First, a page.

Fighting Fire With Fire

Computer Attacks

In this latest phase of the cyber security threat cycle, organisations are battling hard to combat the advanced malware, targeted attacks and advanced persistent threats (APTs). While these threats have demonstrated themselves to be more damaging than any in their wake, technologies are available to deal with them. In this evolving threat landscape, the trick is to select the right technologies and apply them correctly.

The Verizon 2013 Data Breach Investigations Report offers several recommendations for how to more effectively deal with breaches. Below are a few of those recommendations with technologies and techniques to consider and specific questions to ask vendors to help you make more informed decisions to defend against advanced malware and targeted attacks.

1. Collect, analyse and share incident data to create a rich data source that can drive security programme effectiveness

Modern networks include not only traditional networks, but also endpoints, virtual systems and mobile devices. These extended networks constantly evolve and spawn new attack vectors such as web-enabled and mobile applications, hypervisors, social media, web browsers and devices that roam outside of the corporate network.

Consider security approaches that use a telemetry model to gather data across these extended networks and leverage big data analytics and the power of the cloud to continuously store and analyse data from these networks and their components. Key questions to ask your vendor include:

  • How do you gather intelligence across all components of today’s extended networks?
  • How are you leveraging big data for persistent threat determination?
  • How is malware analysed to determine exactly what it does?

2. Collect, analyse and share tactical threat intelligence, especially Indicators of Compromise (IOCs) that can greatly aid defence and detection

Threats can pass through defences today and become maliciously repurposed tomorrow. Point-in-time detection and blocking is no longer enough. Technologies need to address the full attack continuum – before, during and after an attack, using a continuous capability.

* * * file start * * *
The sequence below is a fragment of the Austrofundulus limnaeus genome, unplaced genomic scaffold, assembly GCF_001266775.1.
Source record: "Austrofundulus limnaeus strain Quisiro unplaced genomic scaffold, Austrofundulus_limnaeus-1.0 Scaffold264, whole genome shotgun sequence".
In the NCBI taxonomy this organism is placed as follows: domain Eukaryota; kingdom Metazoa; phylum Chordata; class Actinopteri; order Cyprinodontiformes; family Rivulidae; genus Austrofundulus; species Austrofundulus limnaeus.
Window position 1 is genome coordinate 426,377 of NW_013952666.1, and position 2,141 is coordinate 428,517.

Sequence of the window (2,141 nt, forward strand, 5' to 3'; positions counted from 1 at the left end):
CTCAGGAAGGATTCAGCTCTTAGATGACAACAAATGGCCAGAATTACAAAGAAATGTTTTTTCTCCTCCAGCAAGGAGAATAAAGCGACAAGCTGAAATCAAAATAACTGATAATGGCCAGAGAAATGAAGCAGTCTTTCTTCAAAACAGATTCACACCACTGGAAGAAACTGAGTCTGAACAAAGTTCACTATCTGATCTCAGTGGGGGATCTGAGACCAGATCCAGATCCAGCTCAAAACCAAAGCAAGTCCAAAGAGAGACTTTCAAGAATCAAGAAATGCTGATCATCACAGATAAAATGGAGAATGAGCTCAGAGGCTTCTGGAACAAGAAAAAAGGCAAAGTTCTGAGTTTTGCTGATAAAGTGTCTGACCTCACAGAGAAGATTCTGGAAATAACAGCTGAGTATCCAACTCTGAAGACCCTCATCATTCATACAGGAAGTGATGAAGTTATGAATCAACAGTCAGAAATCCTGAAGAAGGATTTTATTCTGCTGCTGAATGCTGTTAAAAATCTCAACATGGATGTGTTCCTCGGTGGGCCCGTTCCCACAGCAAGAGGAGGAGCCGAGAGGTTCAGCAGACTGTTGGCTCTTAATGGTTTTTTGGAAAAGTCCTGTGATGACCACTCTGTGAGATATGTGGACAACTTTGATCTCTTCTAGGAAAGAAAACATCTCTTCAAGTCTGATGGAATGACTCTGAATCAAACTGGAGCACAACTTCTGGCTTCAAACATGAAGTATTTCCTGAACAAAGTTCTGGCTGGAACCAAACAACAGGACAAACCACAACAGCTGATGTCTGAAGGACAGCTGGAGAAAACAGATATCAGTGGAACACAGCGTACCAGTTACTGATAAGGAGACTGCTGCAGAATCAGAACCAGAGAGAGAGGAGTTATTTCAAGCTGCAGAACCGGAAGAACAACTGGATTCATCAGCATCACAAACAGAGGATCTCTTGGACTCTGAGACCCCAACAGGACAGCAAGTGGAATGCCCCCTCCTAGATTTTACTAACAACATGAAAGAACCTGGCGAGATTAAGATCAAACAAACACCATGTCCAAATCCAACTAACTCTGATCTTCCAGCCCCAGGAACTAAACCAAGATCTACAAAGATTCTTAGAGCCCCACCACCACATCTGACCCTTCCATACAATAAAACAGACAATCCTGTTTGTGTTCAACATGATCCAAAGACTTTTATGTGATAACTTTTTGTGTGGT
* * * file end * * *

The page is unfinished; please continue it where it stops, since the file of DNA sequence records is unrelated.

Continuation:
Identify security approaches that use cloud analytics to evaluate suspicious or unknown files against the latest threat intelligence for an extended period of time and share that intelligence across the community of users for ‘collective immunity.’ The capability to perform deeper analytics to correlate events, find systems that demonstrate symptoms of active compromise and then automate analysis and risk prioritisation can mitigate damage and speed remediation. Key questions to ask your vendor include:

  • How does your malware analysis automatically update detection capabilities across control points and across all customers?
  • How do you gather intelligence on emerging threats?
  • How are you able to confirm if a device or system is actively compromised?

3. Focus on better and faster detection through a blend of people, processes and technology

When an incident happens, can you respond quickly and effectively? You need technologies that continuously monitor files originally deemed safe or unknown and enable you to apply retrospective security – the ability to quickly identify, scope, track, investigate and remediate if these files are later determined to be malicious.

However, thwarting attacks can’t just be about products, but also process and personnel. In the event of an attack you need documented incident response processes and policies and a designated team that can leverage the data from your security tools to make educated decisions and take quick action. Key questions to ask your vendor include:

  • How do you deal with a threat if detection happens hours or days later?
  • What forms of controls do you have to stop an outbreak and identify root causes?
  • How is incident response supported with data that can be used to evaluate an event and develop and deploy countermeasures?

The Verizon report states: “2012. Perhaps more so than any other year, the large scale and diverse nature of data breaches and other network attacks took centre stage.” But as attackers have continued to innovate, so too have defenders. The technology and processes are here for more effective protection of increasingly complex IT environments against sophisticated attacks. By asking the right questions you can have confidence that you’re making the best decisions to protect your organisation.

Leon Ward

Leon is a field product manager for Sourcefire. Prior to joining Sourcefire, Leon was involved in the design and development of open source (OSS) Intrusion Prevention Systems. Leon applies his strong background in UNIX security and protocol analysis to overcome the challenges of network security monitoring in the enterprise, specifically in the areas of network intrusion detection, threat mitigation, event analysis and vulnerability assessment. In the little spare time Leon finds, he is the lead contributor to the open source network traffic forensics project OpenFPC (Open Full Packet Capture).